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High hopes for higher ed in bill package

Wednesday, May 30, 2018

[This post has been bumped up to Wednesday from Tuesday night for visibility purposes.]

By Hannah Meisel

* The higher education working group did a quick presser this afternoon to unveil their package of six bills that colleges and universities have been asking for, especially as they have been hammered over the last few years of a budget impasse combined with the brain drain they were already facing. Some institutions responded by freezing tuition, raising tuition, or increasing non-domestic recruitment. All solutions come with their own baggage.

From a Sunday story about SIU…

Adjusted for inflation, the cost of SIU Carbondale’s tuition and fees has increased about 150 percent for Illinois residents in the last two decades.

We’ll come back to that story, but back to today’s news.

Two big ones in the package are the AIM HIGH Grant Pilot Program (SB2927) and HB5020, which would stop the practice of making MAP grants kind of a “one and done” deal.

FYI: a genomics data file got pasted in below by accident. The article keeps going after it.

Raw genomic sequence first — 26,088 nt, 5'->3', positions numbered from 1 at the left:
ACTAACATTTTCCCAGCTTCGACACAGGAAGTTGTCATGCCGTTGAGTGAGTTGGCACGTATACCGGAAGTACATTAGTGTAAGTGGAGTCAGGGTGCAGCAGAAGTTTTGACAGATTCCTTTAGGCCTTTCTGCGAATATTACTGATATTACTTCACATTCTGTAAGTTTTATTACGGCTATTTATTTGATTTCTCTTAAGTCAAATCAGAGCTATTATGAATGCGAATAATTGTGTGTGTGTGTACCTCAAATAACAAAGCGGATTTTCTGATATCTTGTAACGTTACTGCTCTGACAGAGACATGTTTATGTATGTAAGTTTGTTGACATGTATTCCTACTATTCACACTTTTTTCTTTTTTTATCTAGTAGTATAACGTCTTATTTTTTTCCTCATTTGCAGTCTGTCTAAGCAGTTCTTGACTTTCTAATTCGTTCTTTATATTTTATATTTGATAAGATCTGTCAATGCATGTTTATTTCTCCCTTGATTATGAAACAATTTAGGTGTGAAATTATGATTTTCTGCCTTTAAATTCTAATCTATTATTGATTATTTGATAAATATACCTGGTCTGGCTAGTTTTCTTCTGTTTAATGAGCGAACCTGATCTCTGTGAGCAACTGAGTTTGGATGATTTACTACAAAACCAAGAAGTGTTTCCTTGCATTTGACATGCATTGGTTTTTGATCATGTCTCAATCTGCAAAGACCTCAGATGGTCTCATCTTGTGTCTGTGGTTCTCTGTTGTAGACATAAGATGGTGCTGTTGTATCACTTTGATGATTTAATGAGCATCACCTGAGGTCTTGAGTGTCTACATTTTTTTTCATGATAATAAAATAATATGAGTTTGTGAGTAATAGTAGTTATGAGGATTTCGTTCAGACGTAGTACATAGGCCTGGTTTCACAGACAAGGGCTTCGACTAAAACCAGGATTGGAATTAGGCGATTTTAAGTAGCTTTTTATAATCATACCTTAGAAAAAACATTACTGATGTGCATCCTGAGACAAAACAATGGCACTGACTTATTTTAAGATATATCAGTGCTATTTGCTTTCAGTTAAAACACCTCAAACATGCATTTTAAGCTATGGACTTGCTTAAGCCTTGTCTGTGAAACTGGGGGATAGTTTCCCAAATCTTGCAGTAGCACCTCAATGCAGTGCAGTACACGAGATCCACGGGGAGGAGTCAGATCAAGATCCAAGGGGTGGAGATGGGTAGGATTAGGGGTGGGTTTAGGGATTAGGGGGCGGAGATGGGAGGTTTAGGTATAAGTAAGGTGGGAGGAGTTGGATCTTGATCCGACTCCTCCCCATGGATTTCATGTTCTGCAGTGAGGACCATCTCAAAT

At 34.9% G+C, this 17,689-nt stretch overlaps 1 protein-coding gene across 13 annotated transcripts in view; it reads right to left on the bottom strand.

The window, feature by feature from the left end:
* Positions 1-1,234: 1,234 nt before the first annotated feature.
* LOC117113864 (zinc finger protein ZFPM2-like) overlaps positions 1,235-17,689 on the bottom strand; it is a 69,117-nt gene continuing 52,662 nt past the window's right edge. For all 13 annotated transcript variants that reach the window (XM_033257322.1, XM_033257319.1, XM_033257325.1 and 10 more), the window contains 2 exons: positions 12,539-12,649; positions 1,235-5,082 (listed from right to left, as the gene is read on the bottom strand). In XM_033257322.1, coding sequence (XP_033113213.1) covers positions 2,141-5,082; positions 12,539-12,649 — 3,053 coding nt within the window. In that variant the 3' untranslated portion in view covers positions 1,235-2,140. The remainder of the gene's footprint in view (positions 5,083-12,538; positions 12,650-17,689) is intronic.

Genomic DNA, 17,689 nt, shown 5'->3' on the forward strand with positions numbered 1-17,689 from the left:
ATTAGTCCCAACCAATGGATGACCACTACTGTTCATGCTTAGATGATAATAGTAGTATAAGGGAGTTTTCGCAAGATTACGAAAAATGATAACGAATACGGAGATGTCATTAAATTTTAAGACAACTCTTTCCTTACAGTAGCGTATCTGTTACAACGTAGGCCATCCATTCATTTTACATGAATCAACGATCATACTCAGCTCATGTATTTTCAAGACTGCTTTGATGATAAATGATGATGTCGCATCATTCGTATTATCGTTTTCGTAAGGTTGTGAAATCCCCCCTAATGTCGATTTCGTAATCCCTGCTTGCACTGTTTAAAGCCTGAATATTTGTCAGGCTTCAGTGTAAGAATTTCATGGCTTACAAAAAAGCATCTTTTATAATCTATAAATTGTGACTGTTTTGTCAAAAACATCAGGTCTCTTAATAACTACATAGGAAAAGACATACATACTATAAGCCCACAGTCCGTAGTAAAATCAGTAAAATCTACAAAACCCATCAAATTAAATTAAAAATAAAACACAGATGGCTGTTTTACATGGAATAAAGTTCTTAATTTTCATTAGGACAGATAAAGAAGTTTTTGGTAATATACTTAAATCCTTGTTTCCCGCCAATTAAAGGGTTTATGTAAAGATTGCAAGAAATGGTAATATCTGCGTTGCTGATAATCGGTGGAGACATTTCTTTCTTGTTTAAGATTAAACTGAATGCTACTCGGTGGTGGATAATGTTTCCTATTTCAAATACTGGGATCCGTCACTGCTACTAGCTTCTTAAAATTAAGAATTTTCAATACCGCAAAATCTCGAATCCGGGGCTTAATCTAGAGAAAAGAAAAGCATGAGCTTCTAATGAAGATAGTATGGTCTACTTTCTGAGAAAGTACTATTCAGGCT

AIM HIGH is a $25 million ask for a new merit-based scholarship. Conditions for the scholarship would include Illinois citizenship and meeting a benchmark GPA and test scores. Lawmakers said they were crossing their fingers that it could be included in a final budget this week, but seemed like they wouldn’t be losing any sleep if it waited til the fall. It’s meant to bring in two types of students missing from Illinois campuses: those who go elsewhere and those who go nowhere.

“Several of our public university presidents told us that their biggest competitor is nowhere,” Sen. Pat McGuire (D-Joliet) told reporters. “These are students who gain admission to Illinois public universities but come fall they don’t matriculate to the public university to which they gained acceptance, nor to a community college. They don’t go to any two- or four-year institution.”

Sen. Chapin Rose (R-Mahomet) said HB5020 is exactly what admissions officers have been asking for. MAP grants are currently administered on a one-year basis and students who received a MAP grant one year is never guaranteed one the next year. HB5020 would give MAP grantees priority the following year, for four years.